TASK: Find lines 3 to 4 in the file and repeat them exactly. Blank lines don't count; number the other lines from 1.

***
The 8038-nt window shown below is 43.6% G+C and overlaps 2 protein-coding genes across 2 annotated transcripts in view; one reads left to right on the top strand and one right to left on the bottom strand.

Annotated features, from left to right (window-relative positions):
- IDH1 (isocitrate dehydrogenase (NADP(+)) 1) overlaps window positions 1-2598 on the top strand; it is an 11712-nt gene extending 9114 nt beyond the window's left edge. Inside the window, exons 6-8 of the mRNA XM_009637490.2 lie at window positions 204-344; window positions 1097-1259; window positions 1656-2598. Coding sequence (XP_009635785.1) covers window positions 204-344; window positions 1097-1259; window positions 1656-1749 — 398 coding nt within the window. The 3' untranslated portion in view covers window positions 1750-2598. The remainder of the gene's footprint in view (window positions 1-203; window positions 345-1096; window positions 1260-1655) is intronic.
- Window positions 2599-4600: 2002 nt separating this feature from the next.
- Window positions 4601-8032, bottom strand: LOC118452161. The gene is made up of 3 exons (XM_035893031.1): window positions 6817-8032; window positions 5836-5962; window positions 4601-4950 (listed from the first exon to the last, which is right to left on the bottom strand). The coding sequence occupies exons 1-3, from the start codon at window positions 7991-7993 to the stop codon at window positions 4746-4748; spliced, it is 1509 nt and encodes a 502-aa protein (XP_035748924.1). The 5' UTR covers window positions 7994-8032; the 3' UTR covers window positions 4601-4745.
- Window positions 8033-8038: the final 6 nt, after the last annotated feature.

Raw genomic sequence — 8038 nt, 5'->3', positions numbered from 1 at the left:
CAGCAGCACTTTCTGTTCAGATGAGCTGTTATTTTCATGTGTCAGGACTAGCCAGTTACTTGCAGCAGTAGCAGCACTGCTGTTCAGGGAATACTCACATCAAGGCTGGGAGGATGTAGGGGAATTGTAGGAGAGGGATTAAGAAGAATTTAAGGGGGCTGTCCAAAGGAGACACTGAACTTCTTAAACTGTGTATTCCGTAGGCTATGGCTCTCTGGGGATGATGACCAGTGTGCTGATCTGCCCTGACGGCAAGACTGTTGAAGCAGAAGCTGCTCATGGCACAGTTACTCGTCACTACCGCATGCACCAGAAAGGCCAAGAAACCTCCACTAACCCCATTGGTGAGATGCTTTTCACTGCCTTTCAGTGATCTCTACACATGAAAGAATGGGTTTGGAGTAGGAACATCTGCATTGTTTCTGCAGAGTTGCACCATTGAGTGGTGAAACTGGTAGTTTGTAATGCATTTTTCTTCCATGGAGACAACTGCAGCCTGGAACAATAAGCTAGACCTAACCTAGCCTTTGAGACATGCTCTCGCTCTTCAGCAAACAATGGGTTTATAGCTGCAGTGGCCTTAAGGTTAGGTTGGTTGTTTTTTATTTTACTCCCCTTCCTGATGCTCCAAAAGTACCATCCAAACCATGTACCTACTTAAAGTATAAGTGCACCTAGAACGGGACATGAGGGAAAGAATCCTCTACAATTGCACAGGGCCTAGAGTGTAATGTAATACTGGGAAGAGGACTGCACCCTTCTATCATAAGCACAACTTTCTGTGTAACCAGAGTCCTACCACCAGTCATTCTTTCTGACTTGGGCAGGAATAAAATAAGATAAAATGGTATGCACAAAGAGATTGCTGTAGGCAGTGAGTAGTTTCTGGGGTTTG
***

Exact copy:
- IDH1 (isocitrate dehydrogenase (NADP(+)) 1) overlaps window positions 1-2598 on the top strand; it is an 11712-nt gene extending 9114 nt beyond the window's left edge. Inside the window, exons 6-8 of the mRNA XM_009637490.2 lie at window positions 204-344; window positions 1097-1259; window positions 1656-2598. Coding sequence (XP_009635785.1) covers window positions 204-344; window positions 1097-1259; window positions 1656-1749 — 398 coding nt within the window. The 3' untranslated portion in view covers window positions 1750-2598. The remainder of the gene's footprint in view (window positions 1-203; window positions 345-1096; window positions 1260-1655) is intronic.
- Window positions 2599-4600: 2002 nt separating this feature from the next.